Storytelling is something that is to be honoured, cherished, nurtured, supported.  The stories we tell are just as important as the equations and knowledge and skills we teach.  Entertainment is fabulous!  And entertainment is never in opposition to great and intentful storytelling.

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Wonder Wednesday

October 24, 2018

A journey; to where?

Sometimes, it matters not.

The fantastical always awaits.

art by Matt Rhodes

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Wonder Wednesday

August 29, 2018

Ah!  Check these out, a fun exercise by this artist to create spaceship designs from objects lying around…

What a fun idea, and a great way to get some practice.  And some fine looking ship designs to boot!

Art by Eric Geusz (lots more nifty to see at his portfolio)

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Gaming Thursday

March 8, 2018

This picture looks as D&D as can be!

(actually it’s a person participating in a correfoc in Spain… but that won’t stop our imaginations…)

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Philosophy Tuesday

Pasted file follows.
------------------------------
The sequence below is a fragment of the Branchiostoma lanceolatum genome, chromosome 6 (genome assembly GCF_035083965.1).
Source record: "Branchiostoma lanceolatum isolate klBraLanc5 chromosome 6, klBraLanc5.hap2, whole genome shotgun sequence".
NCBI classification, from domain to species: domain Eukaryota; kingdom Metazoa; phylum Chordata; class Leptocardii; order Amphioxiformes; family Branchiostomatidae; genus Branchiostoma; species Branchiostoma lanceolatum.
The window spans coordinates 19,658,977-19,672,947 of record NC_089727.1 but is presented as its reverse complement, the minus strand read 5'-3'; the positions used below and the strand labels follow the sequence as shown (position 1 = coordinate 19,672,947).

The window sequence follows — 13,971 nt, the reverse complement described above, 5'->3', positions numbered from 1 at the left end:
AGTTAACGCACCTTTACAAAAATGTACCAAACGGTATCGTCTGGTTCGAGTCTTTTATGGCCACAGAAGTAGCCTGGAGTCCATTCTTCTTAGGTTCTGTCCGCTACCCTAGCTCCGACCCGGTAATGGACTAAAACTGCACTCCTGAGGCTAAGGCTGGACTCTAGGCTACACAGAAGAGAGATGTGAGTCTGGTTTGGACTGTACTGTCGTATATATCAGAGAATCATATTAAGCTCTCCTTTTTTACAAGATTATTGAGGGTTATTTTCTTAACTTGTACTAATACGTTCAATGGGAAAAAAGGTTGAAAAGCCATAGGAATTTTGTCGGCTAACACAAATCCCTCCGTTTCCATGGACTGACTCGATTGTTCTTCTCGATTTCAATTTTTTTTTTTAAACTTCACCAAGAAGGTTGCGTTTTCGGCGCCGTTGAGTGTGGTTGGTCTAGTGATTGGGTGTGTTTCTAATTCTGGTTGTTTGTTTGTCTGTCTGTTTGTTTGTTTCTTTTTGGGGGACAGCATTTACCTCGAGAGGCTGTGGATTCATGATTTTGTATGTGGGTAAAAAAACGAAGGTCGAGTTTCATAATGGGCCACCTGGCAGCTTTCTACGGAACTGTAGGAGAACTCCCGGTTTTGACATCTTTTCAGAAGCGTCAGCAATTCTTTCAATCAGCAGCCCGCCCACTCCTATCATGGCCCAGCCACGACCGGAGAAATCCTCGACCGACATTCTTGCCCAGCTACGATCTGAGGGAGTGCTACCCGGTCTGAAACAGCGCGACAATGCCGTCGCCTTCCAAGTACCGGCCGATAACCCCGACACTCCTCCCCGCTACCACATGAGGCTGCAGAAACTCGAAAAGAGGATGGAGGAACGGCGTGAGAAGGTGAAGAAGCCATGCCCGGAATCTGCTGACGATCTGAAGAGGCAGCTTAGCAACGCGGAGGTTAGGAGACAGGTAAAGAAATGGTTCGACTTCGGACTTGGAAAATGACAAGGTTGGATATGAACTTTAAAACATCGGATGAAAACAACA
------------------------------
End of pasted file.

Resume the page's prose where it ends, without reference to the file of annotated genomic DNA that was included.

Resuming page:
January 30, 2018

A few years ago, a friend of mine was sharing about her battle against cancer.  Needless to say, it was an ordeal, and her daily experience was not pleasant in the slightest.*  “Oy,” I said, “I can only imagine what it must be like for you right now.”

“Thank you,” she replied.  But the way she said ‘thank you’ went well beyond a pleasantry… there was a depth to it, a certain fire around it mixed in with appreciation.  I must have given her a quizzical look, for she explained.  “I’ve had a lot of people tell me ‘Oh, I know how you feel.’  But they really don’t.  Unless you’ve gone through it, you don’t know at all what it feels like.”

Later on that evening, that exchange got me thinking.